Portland, Ore. -- Researchers at the Georgia Institute of Technology, in cooperation with the Centre National de la Recherche Scientifique (CNRS) in France, have flattened out carbon nanotubes into monofilms to create a new material they call "epitaxial graphene." The material has low-resistance electrodes, full lithographic compatibility and the ability to control the wave properties of electrons as well as their conventional electronic properties.
Carbon nanotubes measure only 1.5 nanometers in diameter. When fabricated as the channel of an otherwise silicon transistor, nanotubes provide an avenue that traverses the semiconductor road map all the way to atomic dimensions. Unfortunately, the vast size difference between 1.5-nm-diameter nanotubes and the 65-nm features of state-of-the-art semiconductors today makes their electrodes overly ohmic, their lithography troublesome and their suceptibility to conventional pitfalls like parasitic capacitance acute.
The new material "will be easily integrated with lithographic silicon chip-processing steps, because we have the orientation of its growth under control," said Phil First, a professor at Georgia Institute of Technology. "So far we have demonstrated features as small as 80 nm; a conventional field-effect transistor made from graphene; and a quantum interference device that manipulates electrons as waves."
The research was performed by First and fellow professor Walt de Heer, along with researchers Claire Berger, Nate Brown, Edward Conrad, Zhenting Dai, Rui Feng, Phillip First, Joanna Hass, Tianbo Li, Xuebin Li, Alexei Marchenkov, James Meindl, Asmerom Ogbazghi, Thomas Orlando, Zhimin Song and Xiaosong Wu of Georgia Institute of Technology; and Didier Mayou and Cecile Naud of CNRS.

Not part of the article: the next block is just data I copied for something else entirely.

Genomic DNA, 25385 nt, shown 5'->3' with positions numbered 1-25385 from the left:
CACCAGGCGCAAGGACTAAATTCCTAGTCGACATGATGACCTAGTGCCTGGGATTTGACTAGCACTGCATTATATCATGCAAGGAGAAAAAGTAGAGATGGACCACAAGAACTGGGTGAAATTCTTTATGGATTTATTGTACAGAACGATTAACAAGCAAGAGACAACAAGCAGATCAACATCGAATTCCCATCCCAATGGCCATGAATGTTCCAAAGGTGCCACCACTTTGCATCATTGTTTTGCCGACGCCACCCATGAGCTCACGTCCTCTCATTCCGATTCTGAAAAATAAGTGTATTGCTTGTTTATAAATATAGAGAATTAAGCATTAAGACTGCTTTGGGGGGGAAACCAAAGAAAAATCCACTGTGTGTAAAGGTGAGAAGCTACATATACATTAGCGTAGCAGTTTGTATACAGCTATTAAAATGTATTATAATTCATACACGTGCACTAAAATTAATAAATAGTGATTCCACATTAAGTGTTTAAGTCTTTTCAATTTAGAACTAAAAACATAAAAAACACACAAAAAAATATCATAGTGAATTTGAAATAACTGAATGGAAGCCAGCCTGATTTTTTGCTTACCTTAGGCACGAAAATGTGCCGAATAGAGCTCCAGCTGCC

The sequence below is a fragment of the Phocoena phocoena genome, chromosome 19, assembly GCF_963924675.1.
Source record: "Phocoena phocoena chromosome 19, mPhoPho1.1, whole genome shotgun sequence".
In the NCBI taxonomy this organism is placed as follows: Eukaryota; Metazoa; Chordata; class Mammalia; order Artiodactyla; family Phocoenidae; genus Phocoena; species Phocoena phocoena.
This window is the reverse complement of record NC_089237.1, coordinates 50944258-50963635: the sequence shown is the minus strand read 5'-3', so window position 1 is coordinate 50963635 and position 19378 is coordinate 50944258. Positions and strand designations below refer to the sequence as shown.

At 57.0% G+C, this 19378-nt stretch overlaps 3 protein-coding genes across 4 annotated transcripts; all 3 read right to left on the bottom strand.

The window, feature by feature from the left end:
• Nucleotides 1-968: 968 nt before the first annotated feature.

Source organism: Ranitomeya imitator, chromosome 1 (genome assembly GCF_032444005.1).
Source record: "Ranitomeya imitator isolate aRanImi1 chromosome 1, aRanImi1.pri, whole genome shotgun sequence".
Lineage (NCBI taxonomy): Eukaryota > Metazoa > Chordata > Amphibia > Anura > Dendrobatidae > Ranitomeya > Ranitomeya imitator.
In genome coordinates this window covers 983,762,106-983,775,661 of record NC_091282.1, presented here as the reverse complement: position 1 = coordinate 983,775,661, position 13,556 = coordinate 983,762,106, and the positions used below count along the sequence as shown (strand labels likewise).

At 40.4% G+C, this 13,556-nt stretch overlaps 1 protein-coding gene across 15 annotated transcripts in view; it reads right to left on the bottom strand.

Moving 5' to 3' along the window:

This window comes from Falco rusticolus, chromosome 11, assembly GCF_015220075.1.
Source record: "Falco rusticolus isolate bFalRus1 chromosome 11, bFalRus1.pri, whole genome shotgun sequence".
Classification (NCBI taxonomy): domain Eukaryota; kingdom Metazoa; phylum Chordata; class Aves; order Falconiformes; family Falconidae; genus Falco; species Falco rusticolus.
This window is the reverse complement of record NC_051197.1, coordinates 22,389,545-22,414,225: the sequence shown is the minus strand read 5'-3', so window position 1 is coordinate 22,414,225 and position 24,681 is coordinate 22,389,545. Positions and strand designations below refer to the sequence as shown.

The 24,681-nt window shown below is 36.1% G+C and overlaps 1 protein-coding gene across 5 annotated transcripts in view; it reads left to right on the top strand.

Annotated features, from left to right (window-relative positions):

Carbon nanotube field-effect transistors (FETs) have already been demonstrated by IBM Corp. (see www.eetimes.com and search for article ID: 183702706), but those devices had excessive contact resistance between their conventional metal electrodes and the tiny underlying nanotubes. In addition, the ballistic electron transport of the nanotubes was confined to the transistor's channel and parasitic capacitance slowed down its operation. The Georgia Institute of Technology researchers believe that their graphene films will solve all those problems.
"It is possible to create FETs with graphene, and we have demonstrated one. However, ultimately it appears that the coherence length for electrons in these materials is so long that we can make interference-type devices that use electron-wave interference in a manner similar to the way light-based devices today use optical interference and diffraction," said First. "The effective mass of carriers in graphene is essentially zero, resulting in the remarkable electronic properties of graphene--namely, that its energy vs. electron momentum is linear. In other words, energy and momentum are proportional to one another, unlike semiconductor carriers today.
"Carriers in graphene act more like neutrinos or light waves, which have no effective mass."
Graphene has the same pure carbon crystalline lattice structure as nanotubes. But when it is flattened out, it forms a single atomic monolayer of pure carbon above a single-crystal silicon substrate.
The process begins with a silicon carbide wafer, heated in a high vacuum to evaporate the silicon atoms from the top layer, leaving behind a monolayer of pure carbon in the graphene'scrystalline lattice.
"Graphene solves the problem of how do you put billions of carbon-based transistors in a circuit," said First. "Graphene offers a good, scalable way to do that. We have shown that graphene can be processed lithographically using the same tools used to make silicon chips, while preserving its remarkable qualities."